Good with AfterEffects? Try LottieFiles

Your artistic talents are useful in web and app development, too!
Brian V. O'Toole
5 min read

Apps look pretty slick these days, especially when you first download them.  In the "onboarding" process, developers look to wow you with smooth transitions and slick animations, like this;

A lot of these animations are pure code, especially when it comes to simple shapes and curved lines.  But to make a "simple" oscillating circle, for example, a coder would need to write something like this:

There's a lot going on here for a simple shape, and it begs the question - can't you use a visual tool to make...visualizations?  After fumbling around in the dark for a bit, I found LottieFiles.  I was amazed to discover that the awesome animations were made in a tool that I was already pretty familiar with - AfterEffects.

From Lottie's website - "In 2015, Hernan Torrisi conceived of the idea of exporting the representation of an animation in Adobe After Effects and rendering the animation at runtime. He leveraged the scripting abilities of Adobe After Effects to enumerate an animation project and released a plugin for Adobe After Effects called Bodymovin that exported JSON format description of the animation."

What this means is that instead of exporting an animation to a certain format to a certain frame rate, the Bodymovin plugin exports the animation as pure code, somewhat similar to what you see above.  And after some clever engineering by a few folks at Airbnb, that code can now be easily inserted into apps and websites.

It may seem that exporting something like an animated gif can do the job just as well, but that's not in fact the case.  Animated gifs are large files which take more time to load and results in a degraded image. But there's a lot more that Lotties can do.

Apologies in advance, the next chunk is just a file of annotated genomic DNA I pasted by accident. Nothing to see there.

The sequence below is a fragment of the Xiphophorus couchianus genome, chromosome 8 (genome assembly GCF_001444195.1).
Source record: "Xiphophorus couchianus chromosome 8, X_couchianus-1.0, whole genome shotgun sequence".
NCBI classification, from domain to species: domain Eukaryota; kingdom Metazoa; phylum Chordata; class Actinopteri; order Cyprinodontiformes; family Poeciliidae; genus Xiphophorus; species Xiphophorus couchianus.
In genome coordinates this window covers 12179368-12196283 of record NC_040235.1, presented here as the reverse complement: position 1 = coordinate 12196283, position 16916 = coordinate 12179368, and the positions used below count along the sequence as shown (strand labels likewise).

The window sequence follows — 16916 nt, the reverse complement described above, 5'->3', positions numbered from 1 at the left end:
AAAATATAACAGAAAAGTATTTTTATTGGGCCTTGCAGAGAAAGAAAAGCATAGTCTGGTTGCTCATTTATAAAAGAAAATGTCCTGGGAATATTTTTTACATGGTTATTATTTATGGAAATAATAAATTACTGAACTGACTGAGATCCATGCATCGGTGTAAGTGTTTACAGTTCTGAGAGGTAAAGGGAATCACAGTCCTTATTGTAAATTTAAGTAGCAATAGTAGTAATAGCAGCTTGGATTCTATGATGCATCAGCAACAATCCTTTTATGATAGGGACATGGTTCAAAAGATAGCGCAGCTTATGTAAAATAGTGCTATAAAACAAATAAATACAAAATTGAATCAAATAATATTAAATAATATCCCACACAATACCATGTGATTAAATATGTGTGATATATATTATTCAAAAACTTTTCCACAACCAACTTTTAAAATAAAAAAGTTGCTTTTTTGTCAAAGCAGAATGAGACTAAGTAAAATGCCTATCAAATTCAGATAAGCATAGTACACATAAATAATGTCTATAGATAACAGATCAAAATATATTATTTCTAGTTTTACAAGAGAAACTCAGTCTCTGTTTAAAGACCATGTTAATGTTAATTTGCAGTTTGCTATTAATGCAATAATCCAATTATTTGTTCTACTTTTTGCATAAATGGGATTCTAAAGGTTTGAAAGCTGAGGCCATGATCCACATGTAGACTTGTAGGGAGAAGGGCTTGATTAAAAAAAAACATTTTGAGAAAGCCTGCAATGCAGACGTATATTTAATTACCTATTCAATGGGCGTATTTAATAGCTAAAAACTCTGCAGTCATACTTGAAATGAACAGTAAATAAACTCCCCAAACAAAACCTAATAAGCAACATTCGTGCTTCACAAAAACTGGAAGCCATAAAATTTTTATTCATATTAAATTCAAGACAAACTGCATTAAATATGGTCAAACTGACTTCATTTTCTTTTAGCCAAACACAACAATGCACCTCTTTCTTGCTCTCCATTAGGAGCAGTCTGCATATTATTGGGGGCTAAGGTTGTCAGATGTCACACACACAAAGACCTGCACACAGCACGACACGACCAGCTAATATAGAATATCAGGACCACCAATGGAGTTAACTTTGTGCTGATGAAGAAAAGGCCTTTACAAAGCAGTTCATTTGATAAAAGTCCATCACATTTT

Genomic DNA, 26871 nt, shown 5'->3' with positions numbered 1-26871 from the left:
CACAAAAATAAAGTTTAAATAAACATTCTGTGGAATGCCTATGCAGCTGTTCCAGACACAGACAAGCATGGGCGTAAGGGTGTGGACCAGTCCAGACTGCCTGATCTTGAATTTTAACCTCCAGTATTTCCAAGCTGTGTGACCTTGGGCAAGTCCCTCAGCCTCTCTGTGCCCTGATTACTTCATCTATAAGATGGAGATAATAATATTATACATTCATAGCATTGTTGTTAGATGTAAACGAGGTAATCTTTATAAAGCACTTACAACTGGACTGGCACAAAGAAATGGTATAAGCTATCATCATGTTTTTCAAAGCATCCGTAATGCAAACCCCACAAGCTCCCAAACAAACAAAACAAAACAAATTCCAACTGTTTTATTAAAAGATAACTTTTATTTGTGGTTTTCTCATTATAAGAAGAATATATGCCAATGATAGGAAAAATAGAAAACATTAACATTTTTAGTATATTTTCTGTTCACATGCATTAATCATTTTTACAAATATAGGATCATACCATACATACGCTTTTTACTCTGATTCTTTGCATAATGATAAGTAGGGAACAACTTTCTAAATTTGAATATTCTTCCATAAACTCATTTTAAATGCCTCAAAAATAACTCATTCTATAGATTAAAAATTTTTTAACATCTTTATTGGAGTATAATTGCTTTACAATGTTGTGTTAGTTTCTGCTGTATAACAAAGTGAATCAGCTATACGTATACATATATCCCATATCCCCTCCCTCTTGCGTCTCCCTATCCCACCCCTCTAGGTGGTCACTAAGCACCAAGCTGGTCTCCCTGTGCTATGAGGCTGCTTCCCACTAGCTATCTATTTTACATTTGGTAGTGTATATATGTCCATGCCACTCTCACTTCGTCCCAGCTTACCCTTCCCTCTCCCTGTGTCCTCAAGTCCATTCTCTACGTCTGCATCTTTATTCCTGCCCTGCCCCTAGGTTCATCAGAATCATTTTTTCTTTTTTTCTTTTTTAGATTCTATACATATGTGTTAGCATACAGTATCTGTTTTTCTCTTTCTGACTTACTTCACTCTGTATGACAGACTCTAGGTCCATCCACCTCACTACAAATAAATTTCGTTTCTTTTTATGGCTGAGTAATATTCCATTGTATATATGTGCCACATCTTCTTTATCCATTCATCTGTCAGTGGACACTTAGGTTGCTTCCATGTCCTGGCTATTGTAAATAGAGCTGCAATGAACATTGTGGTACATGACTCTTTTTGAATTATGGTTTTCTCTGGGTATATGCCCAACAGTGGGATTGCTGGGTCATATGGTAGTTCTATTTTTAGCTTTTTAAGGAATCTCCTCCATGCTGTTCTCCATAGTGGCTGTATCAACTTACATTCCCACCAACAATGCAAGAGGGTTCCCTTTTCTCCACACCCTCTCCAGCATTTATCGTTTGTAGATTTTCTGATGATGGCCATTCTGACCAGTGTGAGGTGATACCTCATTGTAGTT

After using AfterEffect + Bodymovin, a creator can upload their work to Lottie Files and choose if they'd like to give it away or charge for it. If another person would like to use the design, they can actually manipulate layer colors themselves in the Lottie Editor, before downloading and using the file!

And because the animation is pure code, it can react to events like scrolling or swiping. For example, look ath the crane animation on our TimeStamp Keyboard page. Notice that it animates forward as you scroll down, or backwards if you scroll back up. It's a small touch that goes a long way for perceived value.

So, if you're an AfterEffects head that might enjoy a few "snackable" projects, maybe try downloading the Bodymovin plugin and giving LottieFiles a try.

Brian is a both veteran of television production and iOS App development. In TV, he's served as an executive producer for networks like National Geographic, Animal Planet, and Discovery's Shark Week. In the app world, he created TimeStamp Keyboard, and advises media-centric organizations on concept creation and workflow logistics.

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